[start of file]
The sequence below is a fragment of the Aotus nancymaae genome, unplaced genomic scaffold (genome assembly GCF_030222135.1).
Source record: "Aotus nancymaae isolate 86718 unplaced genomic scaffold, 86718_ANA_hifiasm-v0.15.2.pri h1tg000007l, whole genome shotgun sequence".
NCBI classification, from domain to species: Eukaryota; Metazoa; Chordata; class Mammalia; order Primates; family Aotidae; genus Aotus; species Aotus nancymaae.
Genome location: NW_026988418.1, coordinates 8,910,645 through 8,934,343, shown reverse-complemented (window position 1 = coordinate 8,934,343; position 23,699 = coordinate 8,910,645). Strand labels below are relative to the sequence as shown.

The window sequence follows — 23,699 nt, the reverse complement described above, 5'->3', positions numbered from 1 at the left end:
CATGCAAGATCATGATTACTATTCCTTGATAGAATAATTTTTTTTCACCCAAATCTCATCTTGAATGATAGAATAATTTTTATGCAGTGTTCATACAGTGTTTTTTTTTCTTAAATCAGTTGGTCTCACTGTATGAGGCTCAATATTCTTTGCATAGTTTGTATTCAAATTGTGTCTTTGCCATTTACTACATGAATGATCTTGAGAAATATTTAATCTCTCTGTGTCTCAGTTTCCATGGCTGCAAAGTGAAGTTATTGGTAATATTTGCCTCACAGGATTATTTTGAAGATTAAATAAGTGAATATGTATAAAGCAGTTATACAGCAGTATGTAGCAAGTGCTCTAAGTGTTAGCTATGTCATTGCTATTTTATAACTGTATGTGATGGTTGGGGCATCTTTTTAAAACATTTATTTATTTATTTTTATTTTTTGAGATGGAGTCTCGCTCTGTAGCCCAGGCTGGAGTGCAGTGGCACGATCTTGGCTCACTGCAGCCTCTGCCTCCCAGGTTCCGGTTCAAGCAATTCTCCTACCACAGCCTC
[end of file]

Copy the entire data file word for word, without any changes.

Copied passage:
The sequence below is a fragment of the Aotus nancymaae genome, unplaced genomic scaffold (genome assembly GCF_030222135.1).
Source record: "Aotus nancymaae isolate 86718 unplaced genomic scaffold, 86718_ANA_hifiasm-v0.15.2.pri h1tg000007l, whole genome shotgun sequence".
NCBI classification, from domain to species: Eukaryota; Metazoa; Chordata; class Mammalia; order Primates; family Aotidae; genus Aotus; species Aotus nancymaae.
Genome location: NW_026988418.1, coordinates 8,910,645 through 8,934,343, shown reverse-complemented (window position 1 = coordinate 8,934,343; position 23,699 = coordinate 8,910,645). Strand labels below are relative to the sequence as shown.

The window sequence follows — 23,699 nt, the reverse complement described above, 5'->3', positions numbered from 1 at the left end:
CATGCAAGATCATGATTACTATTCCTTGATAGAATAATTTTTTTTCACCCAAATCTCATCTTGAATGATAGAATAATTTTTATGCAGTGTTCATACAGTGTTTTTTTTTCTTAAATCAGTTGGTCTCACTGTATGAGGCTCAATATTCTTTGCATAGTTTGTATTCAAATTGTGTCTTTGCCATTTACTACATGAATGATCTTGAGAAATATTTAATCTCTCTGTGTCTCAGTTTCCATGGCTGCAAAGTGAAGTTATTGGTAATATTTGCCTCACAGGATTATTTTGAAGATTAAATAAGTGAATATGTATAAAGCAGTTATACAGCAGTATGTAGCAAGTGCTCTAAGTGTTAGCTATGTCATTGCTATTTTATAACTGTATGTGATGGTTGGGGCATCTTTTTAAAACATTTATTTATTTATTTTTATTTTTTGAGATGGAGTCTCGCTCTGTAGCCCAGGCTGGAGTGCAGTGGCACGATCTTGGCTCACTGCAGCCTCTGCCTCCCAGGTTCCGGTTCAAGCAATTCTCCTACCACAGCCTC